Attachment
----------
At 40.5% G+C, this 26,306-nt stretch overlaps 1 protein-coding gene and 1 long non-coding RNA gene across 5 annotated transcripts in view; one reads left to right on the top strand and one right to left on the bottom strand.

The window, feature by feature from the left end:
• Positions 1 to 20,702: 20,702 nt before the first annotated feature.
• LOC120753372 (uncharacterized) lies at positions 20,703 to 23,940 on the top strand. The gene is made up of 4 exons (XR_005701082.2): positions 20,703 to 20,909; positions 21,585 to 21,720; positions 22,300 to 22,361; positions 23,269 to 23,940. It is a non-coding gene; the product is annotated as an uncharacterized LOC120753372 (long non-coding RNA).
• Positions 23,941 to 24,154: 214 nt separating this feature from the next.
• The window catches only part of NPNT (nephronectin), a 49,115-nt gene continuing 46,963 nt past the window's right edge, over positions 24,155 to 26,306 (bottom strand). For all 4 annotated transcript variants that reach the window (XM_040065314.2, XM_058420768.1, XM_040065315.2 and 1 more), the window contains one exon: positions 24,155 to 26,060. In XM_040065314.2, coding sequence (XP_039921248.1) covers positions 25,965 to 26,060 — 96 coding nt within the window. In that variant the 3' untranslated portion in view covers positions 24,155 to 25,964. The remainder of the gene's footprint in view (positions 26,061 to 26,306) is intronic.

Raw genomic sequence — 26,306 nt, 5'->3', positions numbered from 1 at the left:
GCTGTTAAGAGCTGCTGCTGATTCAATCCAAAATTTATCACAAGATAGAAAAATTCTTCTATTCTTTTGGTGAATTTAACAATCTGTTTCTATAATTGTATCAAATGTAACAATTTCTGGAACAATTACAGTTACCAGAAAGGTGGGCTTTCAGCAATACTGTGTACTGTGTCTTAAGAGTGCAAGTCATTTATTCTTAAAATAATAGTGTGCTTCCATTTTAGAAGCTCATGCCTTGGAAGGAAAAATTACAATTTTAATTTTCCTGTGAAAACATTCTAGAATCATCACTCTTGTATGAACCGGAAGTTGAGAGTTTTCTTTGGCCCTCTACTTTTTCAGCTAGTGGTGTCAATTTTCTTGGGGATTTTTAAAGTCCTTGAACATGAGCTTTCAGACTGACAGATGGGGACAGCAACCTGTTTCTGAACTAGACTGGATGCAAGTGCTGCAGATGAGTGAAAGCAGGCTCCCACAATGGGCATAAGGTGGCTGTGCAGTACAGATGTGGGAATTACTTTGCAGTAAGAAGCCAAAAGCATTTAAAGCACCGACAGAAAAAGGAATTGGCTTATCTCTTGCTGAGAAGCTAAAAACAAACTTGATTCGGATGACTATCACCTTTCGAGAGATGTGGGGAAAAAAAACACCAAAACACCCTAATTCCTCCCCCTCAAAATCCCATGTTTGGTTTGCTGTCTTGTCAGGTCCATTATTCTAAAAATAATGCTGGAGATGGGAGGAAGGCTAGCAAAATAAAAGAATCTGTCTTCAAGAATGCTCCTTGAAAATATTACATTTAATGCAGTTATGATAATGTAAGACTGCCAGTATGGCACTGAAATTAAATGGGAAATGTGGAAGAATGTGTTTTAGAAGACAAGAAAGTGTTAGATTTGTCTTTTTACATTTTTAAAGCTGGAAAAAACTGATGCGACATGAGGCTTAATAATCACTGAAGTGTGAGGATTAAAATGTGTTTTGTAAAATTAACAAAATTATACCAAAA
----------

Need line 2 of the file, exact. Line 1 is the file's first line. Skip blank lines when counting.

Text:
The window, feature by feature from the left end: